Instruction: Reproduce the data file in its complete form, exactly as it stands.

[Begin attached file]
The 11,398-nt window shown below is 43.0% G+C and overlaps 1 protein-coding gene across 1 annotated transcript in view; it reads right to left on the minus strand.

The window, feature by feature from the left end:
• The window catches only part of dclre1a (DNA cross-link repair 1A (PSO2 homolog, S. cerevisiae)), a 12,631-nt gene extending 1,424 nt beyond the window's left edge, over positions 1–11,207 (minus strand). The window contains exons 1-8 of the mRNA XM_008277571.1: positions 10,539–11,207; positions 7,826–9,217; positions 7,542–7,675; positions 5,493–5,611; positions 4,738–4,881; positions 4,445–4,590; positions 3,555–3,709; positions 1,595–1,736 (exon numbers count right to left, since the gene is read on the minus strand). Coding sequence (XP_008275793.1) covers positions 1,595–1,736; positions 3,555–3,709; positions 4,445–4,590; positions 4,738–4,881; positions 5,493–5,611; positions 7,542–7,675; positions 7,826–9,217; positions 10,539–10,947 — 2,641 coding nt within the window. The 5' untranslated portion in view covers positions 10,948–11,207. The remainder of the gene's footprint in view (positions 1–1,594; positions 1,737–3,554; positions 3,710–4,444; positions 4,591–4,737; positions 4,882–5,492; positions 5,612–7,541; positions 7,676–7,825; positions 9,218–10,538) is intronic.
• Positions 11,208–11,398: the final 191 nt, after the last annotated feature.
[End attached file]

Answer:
The 11,398-nt window shown below is 43.0% G+C and overlaps 1 protein-coding gene across 1 annotated transcript in view; it reads right to left on the minus strand.

The window, feature by feature from the left end:
• The window catches only part of dclre1a (DNA cross-link repair 1A (PSO2 homolog, S. cerevisiae)), a 12,631-nt gene extending 1,424 nt beyond the window's left edge, over positions 1–11,207 (minus strand). The window contains exons 1-8 of the mRNA XM_008277571.1: positions 10,539–11,207; positions 7,826–9,217; positions 7,542–7,675; positions 5,493–5,611; positions 4,738–4,881; positions 4,445–4,590; positions 3,555–3,709; positions 1,595–1,736 (exon numbers count right to left, since the gene is read on the minus strand). Coding sequence (XP_008275793.1) covers positions 1,595–1,736; positions 3,555–3,709; positions 4,445–4,590; positions 4,738–4,881; positions 5,493–5,611; positions 7,542–7,675; positions 7,826–9,217; positions 10,539–10,947 — 2,641 coding nt within the window. The 5' untranslated portion in view covers positions 10,948–11,207. The remainder of the gene's footprint in view (positions 1–1,594; positions 1,737–3,554; positions 3,710–4,444; positions 4,591–4,737; positions 4,882–5,492; positions 5,612–7,541; positions 7,676–7,825; positions 9,218–10,538) is intronic.
• Positions 11,208–11,398: the final 191 nt, after the last annotated feature.